The short history of Dada--the legendary anti-art artistic movement of the early 20th century--was inextricably linked to a few European cities, from its origin in the calm of neutral Zurich during WWI, to the explosive Berlin of the Weimar Republic, all the way to avant-garde Paris, where the movement found its demise amidst the intellectual and personal fights of its leading figures.
By the time René Clair completed his film "Entr'acte" in 1924, Dada had run its course, and the movie itself can be seen as document of both the art "wars" of the period and the death and burial of the movement. Yes, complete with casket and funerary procession (a swan song if you wish, even if, in characteristic Dada fashion, it had to be a bearded and bespectacled swan.)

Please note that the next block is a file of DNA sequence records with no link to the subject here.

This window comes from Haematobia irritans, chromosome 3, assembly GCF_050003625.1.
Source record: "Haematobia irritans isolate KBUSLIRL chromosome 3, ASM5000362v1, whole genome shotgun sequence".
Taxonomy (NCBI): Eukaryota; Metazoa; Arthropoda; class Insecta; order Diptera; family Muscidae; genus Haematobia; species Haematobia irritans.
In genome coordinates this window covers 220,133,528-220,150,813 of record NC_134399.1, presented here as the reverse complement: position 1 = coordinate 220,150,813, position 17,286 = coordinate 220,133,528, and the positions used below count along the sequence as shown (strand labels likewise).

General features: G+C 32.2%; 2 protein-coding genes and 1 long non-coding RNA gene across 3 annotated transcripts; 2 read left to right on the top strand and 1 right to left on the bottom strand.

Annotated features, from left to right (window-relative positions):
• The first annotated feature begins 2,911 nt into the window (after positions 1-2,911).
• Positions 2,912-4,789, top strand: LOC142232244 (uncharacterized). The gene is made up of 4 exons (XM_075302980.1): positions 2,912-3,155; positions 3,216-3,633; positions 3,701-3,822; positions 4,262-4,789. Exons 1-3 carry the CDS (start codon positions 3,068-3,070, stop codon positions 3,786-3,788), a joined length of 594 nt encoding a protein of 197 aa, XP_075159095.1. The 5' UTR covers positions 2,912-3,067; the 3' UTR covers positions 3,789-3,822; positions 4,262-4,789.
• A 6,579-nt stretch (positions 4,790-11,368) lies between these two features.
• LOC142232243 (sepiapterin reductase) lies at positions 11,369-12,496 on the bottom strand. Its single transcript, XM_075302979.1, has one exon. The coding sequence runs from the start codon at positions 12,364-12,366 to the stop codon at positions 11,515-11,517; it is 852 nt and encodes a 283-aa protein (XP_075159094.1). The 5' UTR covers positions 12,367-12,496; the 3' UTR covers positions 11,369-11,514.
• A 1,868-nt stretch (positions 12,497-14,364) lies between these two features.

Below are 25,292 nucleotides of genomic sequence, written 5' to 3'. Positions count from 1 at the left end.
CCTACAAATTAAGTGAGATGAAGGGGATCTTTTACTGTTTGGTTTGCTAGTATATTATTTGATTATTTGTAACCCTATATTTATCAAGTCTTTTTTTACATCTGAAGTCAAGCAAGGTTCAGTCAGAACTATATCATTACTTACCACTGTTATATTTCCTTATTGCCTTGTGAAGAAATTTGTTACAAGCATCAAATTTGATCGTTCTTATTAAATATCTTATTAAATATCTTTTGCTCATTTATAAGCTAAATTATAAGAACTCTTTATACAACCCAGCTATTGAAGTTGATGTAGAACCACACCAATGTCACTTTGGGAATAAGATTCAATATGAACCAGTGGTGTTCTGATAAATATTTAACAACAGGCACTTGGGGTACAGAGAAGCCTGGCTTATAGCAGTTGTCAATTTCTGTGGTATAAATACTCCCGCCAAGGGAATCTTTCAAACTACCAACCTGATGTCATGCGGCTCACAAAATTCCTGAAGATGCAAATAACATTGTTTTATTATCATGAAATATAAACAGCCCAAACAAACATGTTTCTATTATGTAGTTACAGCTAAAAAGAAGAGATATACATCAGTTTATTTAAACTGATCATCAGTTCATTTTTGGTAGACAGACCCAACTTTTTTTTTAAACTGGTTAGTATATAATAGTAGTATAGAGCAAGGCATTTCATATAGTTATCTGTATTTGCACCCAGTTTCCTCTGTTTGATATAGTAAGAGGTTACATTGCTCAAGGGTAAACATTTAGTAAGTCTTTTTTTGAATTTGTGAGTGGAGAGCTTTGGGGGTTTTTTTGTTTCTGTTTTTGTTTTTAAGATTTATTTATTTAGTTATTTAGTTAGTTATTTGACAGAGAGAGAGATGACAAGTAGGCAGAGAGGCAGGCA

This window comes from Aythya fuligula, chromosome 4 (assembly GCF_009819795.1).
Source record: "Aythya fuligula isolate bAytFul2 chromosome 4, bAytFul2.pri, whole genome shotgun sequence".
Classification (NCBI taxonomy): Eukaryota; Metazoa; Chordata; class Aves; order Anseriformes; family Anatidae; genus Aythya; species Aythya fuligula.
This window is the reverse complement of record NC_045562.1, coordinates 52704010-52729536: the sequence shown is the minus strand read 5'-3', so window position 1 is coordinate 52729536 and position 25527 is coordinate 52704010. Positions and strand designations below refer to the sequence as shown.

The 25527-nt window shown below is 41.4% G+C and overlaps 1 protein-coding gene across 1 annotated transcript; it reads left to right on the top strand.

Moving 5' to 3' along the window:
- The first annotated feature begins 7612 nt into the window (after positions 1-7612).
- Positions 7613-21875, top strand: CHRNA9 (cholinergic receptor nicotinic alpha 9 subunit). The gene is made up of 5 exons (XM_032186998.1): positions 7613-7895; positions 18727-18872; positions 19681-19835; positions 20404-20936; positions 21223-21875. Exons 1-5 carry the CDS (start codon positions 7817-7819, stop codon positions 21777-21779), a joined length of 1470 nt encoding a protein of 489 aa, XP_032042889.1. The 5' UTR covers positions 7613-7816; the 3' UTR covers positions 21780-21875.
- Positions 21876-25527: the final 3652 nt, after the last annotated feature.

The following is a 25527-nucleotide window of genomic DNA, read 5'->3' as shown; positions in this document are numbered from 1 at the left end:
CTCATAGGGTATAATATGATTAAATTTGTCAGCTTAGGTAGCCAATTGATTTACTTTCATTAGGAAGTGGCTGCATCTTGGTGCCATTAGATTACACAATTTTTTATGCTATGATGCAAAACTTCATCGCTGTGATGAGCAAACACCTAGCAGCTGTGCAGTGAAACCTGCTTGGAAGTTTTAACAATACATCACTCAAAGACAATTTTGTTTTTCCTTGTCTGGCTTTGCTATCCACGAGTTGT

The movie followed an outline written by Francis Picabia and incorporated, I'm sure, a number of spur-of-the-moment episodes (after all, this was Picabia's "instantanéisme" phase.) What binds the pieces together is the city, Paris, that appears throughout the movie in different circumstances, sometimes as sets, others as background, and even independently of the action. The movie includes highly recognizable icons, like the Grand Palais, the Eiffel Tower, Garnier's Opera or Place de la Concorde, as well as anonymous urban elements and spaces, such as the characteristic rooftops in the first part of the movie or the equally characteristic tree-lined boulevards in the second. The images appear fragmentary, cut, mirrored, distorted, turned sideways or upside down, superimposed, in slow or fast motion, in reverse, and manipulated in all sorts of ways, producing a new way to represent, and ultimately understand the city.